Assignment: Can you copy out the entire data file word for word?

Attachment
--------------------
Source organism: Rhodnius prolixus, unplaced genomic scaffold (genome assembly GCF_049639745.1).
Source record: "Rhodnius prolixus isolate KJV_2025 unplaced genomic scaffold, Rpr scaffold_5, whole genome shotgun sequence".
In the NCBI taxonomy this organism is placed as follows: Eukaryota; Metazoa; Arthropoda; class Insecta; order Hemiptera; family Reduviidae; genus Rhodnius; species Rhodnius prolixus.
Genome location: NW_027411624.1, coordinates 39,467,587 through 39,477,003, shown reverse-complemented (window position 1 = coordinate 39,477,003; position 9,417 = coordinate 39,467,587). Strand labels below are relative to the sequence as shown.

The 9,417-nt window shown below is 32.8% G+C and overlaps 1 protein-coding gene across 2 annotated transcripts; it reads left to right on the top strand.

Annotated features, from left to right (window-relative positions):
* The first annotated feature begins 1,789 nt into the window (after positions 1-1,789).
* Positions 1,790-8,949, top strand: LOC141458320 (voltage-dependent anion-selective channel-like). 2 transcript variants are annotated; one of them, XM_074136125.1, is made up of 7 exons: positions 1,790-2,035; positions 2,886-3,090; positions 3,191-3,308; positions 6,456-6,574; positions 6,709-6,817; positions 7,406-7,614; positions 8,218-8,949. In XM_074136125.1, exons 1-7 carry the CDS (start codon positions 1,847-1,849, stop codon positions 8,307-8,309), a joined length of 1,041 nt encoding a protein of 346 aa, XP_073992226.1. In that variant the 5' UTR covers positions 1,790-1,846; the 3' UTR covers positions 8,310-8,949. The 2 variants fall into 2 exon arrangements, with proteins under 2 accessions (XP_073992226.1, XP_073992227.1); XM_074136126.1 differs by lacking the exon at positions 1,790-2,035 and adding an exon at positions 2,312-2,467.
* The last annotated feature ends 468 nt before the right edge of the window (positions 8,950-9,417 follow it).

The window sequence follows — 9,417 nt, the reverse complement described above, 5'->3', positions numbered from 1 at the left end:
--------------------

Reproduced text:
Source organism: Rhodnius prolixus, unplaced genomic scaffold (genome assembly GCF_049639745.1).
Source record: "Rhodnius prolixus isolate KJV_2025 unplaced genomic scaffold, Rpr scaffold_5, whole genome shotgun sequence".
In the NCBI taxonomy this organism is placed as follows: Eukaryota; Metazoa; Arthropoda; class Insecta; order Hemiptera; family Reduviidae; genus Rhodnius; species Rhodnius prolixus.
Genome location: NW_027411624.1, coordinates 39,467,587 through 39,477,003, shown reverse-complemented (window position 1 = coordinate 39,477,003; position 9,417 = coordinate 39,467,587). Strand labels below are relative to the sequence as shown.

The 9,417-nt window shown below is 32.8% G+C and overlaps 1 protein-coding gene across 2 annotated transcripts; it reads left to right on the top strand.

Annotated features, from left to right (window-relative positions):
* The first annotated feature begins 1,789 nt into the window (after positions 1-1,789).
* Positions 1,790-8,949, top strand: LOC141458320 (voltage-dependent anion-selective channel-like). 2 transcript variants are annotated; one of them, XM_074136125.1, is made up of 7 exons: positions 1,790-2,035; positions 2,886-3,090; positions 3,191-3,308; positions 6,456-6,574; positions 6,709-6,817; positions 7,406-7,614; positions 8,218-8,949. In XM_074136125.1, exons 1-7 carry the CDS (start codon positions 1,847-1,849, stop codon positions 8,307-8,309), a joined length of 1,041 nt encoding a protein of 346 aa, XP_073992226.1. In that variant the 5' UTR covers positions 1,790-1,846; the 3' UTR covers positions 8,310-8,949. The 2 variants fall into 2 exon arrangements, with proteins under 2 accessions (XP_073992226.1, XP_073992227.1); XM_074136126.1 differs by lacking the exon at positions 1,790-2,035 and adding an exon at positions 2,312-2,467.
* The last annotated feature ends 468 nt before the right edge of the window (positions 8,950-9,417 follow it).

The window sequence follows — 9,417 nt, the reverse complement described above, 5'->3', positions numbered from 1 at the left end: